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Press Release

June 19, 2019

Contact: Dennis Peterson
Spiro Mounds Archaeological Center, Oklahoma Historical Society
Office: 918-962-2062

Spiro Mounds Spared by Arkansas River, Damaged by Flash Flood

SPIRO, Okla. — At 9:30 a.m. on Friday, May 24, 2019, the manager of the Spiro Mounds Archaeological Center, Dennis Peterson, was informed by the U.S. Army Corps of Engineers at the W. D. Mayo Lock and Dam, located about one-half mile from the center, that a historic amount of floodwater was on its way toward the area and a mandatory six-hour evacuation order was issued for the center and the manager’s house nearby. 

Peterson immediately notified officials at the Oklahoma Historical Society (OHS), which is the parent organization for the Spiro Mounds Archaeological Center. As staff mobilized from OHS sites throughout Oklahoma, Peterson sent out a notification through Facebook to the larger community; worked with Spiro leaders to procure a truck large enough to haul artifacts, important documents and furnishings from the Spiro Mounds Archaeological Center; and started the process of packing artifacts. Meanwhile, his wife, Rhonda Peterson, left her work at the University of Arkansas–Fort Smith, picked up supplies and started working on the house. Fort Coffee citizen and Spiro Mounds retiree Huday Lee heard about the evacuation and sent out the Fort Coffee Fire Department and community 911. Soon men and women with trucks and trailers started showing up. More than 30 Fort Coffee, Spiro and Fort Smith residents turned out and completely filled a 26-foot truck and many trailers with household goods and materials from the center. David Peterson, the son of Dennis Peterson now living in Russellville, Arkansas, quickly brought a four-person crew who helped with unpacking at the temporary storage at the Spiro First United Methodist Church.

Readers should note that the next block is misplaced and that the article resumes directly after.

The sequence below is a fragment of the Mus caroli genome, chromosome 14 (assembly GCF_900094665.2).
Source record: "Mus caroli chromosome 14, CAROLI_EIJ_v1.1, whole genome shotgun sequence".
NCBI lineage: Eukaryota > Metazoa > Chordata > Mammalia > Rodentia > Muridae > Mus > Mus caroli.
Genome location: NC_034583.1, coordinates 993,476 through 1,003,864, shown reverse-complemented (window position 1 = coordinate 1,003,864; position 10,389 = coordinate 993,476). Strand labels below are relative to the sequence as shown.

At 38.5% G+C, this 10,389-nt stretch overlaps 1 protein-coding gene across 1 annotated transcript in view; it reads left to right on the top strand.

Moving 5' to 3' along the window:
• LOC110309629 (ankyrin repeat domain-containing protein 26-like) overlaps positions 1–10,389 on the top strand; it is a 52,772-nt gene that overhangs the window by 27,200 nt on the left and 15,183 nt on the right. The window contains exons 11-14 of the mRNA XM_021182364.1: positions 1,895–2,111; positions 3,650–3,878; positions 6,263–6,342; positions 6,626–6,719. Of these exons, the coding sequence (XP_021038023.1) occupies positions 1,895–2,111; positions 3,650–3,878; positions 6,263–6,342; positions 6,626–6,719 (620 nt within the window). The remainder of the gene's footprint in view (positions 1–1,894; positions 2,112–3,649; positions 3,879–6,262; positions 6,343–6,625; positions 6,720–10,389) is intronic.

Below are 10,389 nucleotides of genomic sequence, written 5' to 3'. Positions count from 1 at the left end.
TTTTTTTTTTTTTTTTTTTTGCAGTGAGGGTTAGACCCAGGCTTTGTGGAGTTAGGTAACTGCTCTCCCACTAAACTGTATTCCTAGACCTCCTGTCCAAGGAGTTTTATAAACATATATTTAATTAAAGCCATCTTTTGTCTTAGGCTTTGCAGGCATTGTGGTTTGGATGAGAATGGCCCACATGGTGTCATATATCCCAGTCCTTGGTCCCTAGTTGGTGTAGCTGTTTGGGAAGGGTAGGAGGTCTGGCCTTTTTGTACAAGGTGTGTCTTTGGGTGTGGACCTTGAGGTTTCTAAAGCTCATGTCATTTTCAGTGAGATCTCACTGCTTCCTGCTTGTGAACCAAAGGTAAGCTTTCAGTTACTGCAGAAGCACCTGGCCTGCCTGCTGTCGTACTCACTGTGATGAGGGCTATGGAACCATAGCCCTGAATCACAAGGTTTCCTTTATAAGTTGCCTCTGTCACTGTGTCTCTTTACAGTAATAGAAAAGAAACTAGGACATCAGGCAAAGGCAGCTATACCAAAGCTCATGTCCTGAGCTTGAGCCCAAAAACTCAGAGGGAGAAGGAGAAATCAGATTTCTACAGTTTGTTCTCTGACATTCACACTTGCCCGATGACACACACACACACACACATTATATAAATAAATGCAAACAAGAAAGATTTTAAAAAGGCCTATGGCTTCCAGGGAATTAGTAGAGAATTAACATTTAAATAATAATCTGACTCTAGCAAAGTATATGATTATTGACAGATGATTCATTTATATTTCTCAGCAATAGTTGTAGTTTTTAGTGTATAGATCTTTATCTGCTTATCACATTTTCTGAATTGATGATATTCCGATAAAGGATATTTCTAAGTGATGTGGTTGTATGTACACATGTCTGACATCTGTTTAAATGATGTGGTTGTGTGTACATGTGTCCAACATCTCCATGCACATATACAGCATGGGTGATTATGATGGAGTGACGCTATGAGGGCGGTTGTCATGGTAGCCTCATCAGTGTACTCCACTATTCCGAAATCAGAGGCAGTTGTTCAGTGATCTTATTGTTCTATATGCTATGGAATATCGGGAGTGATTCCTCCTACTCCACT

Eight staff members from the OHS and Tim Mulvihill, archaeologist for the Fort Smith station of the Arkansas Archeological Survey, worked on the delicate task of packaging the artifacts and crating them. All day and until dark, workers were boxing, packing and hauling items from the house and center into Spiro to be stored. 

Although the evacuation took slightly more than the original six hours, it was accomplished with the generous help of neighbors and friends. “It is overwhelming to see so many in the community and region who worked so hard to save as much as possible of this national treasure,” said Dennis Peterson, wiping a tear from his eye. Over the next few days water crept into the site from the Arkansas River and covered the lower portions of the site until Wednesday, May 29, when the water was just 50 feet from the center. At this time the river crested and then started to fall. By June 3 the water was out of the Spiro Mounds impound area and still receding.